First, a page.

Urea is a waste compound; in fact, it’s part of urine and even sweat. The body produces it each time the liver breaks down amino acids and protein. The urea helps excrete the excess nitrogen. It is highly efficient at this, being very soluble. The typical human being produces an average of 30 grams of urea in a day; other animals, like fish and amphibians, also excrete urea. Given this, doctors will check the levels of urea in patients to check for any signs of kidney malfunctioning, dehydration, or excessive protein intake.
HillaireRouelle, a French chemist, was able to isolate it in 1773. Not many people know that urea has an important place in the history of science. It was the first naturally occurring compound that was replicated in the laboratory using inorganic compounds. This major scientific milestone was made in 1828, just a little over half a century after it was discovered. The genius behind that was Friedrich Wohler, the pioneer of organic chemistry.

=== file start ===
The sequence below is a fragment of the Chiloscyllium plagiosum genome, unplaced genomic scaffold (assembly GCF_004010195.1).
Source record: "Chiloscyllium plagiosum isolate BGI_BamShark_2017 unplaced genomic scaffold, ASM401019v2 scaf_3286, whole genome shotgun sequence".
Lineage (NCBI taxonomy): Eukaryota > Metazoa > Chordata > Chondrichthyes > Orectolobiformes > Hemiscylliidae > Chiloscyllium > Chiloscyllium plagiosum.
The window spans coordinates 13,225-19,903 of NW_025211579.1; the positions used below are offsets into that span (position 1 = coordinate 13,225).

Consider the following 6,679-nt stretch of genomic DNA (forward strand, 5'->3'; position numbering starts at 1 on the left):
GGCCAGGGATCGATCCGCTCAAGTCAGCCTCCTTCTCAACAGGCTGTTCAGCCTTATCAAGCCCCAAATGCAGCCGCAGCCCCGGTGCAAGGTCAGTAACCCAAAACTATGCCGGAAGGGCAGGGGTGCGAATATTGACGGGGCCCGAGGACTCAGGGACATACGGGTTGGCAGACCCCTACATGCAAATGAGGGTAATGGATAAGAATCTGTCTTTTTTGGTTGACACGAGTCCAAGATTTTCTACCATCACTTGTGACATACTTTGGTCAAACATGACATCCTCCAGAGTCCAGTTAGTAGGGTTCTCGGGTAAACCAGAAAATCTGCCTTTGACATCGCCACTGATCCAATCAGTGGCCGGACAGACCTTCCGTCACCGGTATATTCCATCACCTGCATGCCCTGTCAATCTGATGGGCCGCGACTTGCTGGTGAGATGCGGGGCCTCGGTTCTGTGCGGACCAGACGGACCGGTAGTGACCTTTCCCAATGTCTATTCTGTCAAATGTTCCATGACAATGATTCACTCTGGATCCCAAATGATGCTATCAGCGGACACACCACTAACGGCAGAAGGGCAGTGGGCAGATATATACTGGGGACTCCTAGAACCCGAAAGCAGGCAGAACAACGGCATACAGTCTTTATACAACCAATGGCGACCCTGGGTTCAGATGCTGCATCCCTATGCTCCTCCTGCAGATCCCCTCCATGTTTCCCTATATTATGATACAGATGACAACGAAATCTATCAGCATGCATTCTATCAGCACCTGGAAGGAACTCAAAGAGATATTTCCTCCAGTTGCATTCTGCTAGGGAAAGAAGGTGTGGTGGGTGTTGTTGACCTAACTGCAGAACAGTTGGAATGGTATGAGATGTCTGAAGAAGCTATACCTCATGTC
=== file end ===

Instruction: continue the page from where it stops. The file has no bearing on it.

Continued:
Wohler used carbon dioxide and synthetically created ammonia. He did this by applying very intense heat and pressure to ammonium carbamate, dehydrating it to create synthetic urea in both solid and liquid form. This was not just a mere intellectual exercise, however. Synthetic urea has several practical uses. It is an ingredient in plastics and pesticides, cleansers (including those used for toilet bowl cleansers and washing machine detergents) and hair coloring treatments. It is also used to make medicines such as diuretics, barbiturates, and even products that restore the skin’s moisture.